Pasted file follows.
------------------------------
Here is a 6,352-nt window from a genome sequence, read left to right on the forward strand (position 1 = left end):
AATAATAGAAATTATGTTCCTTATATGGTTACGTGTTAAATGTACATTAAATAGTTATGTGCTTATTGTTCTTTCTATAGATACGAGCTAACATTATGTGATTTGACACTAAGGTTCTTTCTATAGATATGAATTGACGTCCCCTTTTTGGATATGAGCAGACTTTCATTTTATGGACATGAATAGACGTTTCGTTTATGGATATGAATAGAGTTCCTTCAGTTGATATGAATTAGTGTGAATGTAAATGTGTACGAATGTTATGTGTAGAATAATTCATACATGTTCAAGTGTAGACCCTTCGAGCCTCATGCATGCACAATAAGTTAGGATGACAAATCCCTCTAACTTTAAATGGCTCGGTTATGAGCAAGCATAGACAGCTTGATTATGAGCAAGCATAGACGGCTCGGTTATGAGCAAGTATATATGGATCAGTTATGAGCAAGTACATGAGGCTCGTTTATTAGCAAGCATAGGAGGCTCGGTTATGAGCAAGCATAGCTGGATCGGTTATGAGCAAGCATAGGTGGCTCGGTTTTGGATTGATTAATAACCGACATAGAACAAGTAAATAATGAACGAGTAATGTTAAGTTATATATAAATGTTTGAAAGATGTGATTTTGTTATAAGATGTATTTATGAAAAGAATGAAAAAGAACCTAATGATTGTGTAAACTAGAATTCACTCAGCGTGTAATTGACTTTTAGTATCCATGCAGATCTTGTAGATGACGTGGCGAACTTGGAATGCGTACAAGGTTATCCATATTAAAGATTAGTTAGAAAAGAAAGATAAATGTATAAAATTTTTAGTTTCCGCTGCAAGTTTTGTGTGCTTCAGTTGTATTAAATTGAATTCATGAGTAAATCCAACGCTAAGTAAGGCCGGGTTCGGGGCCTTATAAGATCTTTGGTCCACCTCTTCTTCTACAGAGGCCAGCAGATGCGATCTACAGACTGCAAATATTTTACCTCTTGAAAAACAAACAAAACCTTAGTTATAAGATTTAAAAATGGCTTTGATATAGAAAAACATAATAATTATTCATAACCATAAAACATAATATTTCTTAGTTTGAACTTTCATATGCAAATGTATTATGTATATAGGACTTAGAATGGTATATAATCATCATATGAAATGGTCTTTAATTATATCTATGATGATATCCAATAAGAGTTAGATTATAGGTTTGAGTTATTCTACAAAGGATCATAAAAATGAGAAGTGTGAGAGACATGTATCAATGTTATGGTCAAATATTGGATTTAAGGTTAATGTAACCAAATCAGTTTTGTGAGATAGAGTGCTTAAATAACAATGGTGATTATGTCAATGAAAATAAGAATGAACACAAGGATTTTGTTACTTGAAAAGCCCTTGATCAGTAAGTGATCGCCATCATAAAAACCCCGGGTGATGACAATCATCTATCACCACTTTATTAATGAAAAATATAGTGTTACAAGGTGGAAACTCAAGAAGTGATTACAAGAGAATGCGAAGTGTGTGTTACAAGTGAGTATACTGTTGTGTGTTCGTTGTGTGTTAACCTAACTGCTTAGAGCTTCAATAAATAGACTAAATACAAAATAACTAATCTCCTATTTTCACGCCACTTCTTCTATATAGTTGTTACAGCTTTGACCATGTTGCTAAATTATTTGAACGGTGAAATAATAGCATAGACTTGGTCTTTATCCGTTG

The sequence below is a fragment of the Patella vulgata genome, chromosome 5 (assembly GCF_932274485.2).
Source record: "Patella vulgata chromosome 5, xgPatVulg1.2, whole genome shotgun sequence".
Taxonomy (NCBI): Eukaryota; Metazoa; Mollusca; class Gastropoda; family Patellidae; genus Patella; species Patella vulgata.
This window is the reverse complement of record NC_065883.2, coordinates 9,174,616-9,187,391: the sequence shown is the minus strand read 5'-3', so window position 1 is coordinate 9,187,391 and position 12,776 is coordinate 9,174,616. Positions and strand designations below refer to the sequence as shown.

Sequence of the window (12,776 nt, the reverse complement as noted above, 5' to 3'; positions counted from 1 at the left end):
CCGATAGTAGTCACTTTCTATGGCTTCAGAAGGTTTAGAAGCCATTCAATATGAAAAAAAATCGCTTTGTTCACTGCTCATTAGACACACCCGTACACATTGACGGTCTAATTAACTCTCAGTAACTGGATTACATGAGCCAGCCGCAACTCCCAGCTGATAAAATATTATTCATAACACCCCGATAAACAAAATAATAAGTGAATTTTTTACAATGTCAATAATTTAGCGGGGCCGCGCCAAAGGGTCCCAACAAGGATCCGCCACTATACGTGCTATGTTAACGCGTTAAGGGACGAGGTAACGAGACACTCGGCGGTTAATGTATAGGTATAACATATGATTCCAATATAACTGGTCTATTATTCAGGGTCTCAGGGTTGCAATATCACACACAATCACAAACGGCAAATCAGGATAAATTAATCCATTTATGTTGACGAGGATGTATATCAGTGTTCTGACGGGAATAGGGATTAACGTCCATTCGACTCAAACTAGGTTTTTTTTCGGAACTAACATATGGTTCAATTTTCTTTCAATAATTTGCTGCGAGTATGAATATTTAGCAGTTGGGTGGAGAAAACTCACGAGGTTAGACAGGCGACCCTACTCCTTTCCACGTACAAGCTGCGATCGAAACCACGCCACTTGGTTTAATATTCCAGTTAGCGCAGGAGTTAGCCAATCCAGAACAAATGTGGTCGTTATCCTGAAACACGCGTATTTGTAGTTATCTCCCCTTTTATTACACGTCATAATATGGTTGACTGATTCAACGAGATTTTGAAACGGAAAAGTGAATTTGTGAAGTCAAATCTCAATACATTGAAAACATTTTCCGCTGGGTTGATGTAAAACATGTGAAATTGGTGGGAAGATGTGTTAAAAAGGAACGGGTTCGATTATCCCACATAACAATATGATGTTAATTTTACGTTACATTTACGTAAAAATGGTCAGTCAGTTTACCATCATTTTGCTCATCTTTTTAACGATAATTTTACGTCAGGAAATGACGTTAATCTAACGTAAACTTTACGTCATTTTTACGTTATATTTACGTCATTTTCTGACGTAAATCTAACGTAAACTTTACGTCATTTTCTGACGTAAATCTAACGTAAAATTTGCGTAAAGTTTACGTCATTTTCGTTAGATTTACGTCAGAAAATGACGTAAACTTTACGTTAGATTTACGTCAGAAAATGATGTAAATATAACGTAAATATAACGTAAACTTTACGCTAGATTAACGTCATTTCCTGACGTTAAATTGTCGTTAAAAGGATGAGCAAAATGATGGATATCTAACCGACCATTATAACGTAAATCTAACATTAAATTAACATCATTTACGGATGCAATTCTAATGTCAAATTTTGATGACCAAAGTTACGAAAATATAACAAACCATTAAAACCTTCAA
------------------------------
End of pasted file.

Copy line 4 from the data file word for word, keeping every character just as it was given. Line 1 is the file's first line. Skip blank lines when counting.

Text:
Source record: "Patella vulgata chromosome 5, xgPatVulg1.2, whole genome shotgun sequence".